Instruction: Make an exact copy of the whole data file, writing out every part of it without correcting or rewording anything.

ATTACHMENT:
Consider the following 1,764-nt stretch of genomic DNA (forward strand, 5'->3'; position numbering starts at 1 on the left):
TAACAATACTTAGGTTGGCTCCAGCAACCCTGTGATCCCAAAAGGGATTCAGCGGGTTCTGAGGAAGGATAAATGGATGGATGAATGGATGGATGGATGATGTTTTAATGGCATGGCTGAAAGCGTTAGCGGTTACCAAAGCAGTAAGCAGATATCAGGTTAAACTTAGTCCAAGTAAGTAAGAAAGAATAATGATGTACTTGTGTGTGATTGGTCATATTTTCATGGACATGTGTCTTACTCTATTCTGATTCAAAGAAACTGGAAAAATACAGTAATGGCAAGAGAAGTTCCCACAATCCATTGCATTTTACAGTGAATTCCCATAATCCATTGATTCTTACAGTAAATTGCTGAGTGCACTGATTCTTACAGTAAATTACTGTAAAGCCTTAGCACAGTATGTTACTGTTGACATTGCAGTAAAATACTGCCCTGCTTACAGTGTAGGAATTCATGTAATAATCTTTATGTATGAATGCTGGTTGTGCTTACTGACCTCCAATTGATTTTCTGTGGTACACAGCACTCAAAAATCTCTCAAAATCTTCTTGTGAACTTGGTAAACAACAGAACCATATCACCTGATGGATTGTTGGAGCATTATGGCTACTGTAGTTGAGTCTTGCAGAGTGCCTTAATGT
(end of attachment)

Consider the following 1,764-nt stretch of genomic DNA (forward strand, 5'->3'; position numbering starts at 1 on the left):
TAACAATACTTAGGTTGGCTCCAGCAACCCTGTGATCCCAAAAGGGATTCAGCGGGTTCTGAGGAAGGATAAATGGATGGATGAATGGATGGATGGATGATGTTTTAATGGCATGGCTGAAAGCGTTAGCGGTTACCAAAGCAGTAAGCAGATATCAGGTTAAACTTAGTCCAAGTAAGTAAGAAAGAATAATGATGTACTTGTGTGTGATTGGTCATATTTTCATGGACATGTGTCTTACTCTATTCTGATTCAAAGAAACTGGAAAAATACAGTAATGGCAAGAGAAGTTCCCACAATCCATTGCATTTTACAGTGAATTCCCATAATCCATTGATTCTTACAGTAAATTGCTGAGTGCACTGATTCTTACAGTAAATTACTGTAAAGCCTTAGCACAGTATGTTACTGTTGACATTGCAGTAAAATACTGCCCTGCTTACAGTGTAGGAATTCATGTAATAATCTTTATGTATGAATGCTGGTTGTGCTTACTGACCTCCAATTGATTTTCTGTGGTACACAGCACTCAAAAATCTCTCAAAATCTTCTTGTGAACTTGGTAAACAACAGAACCATATCACCTGATGGATTGTTGGAGCATTATGGCTACTGTAGTTGAGTCTTGCAGAGTGCCTTAATGT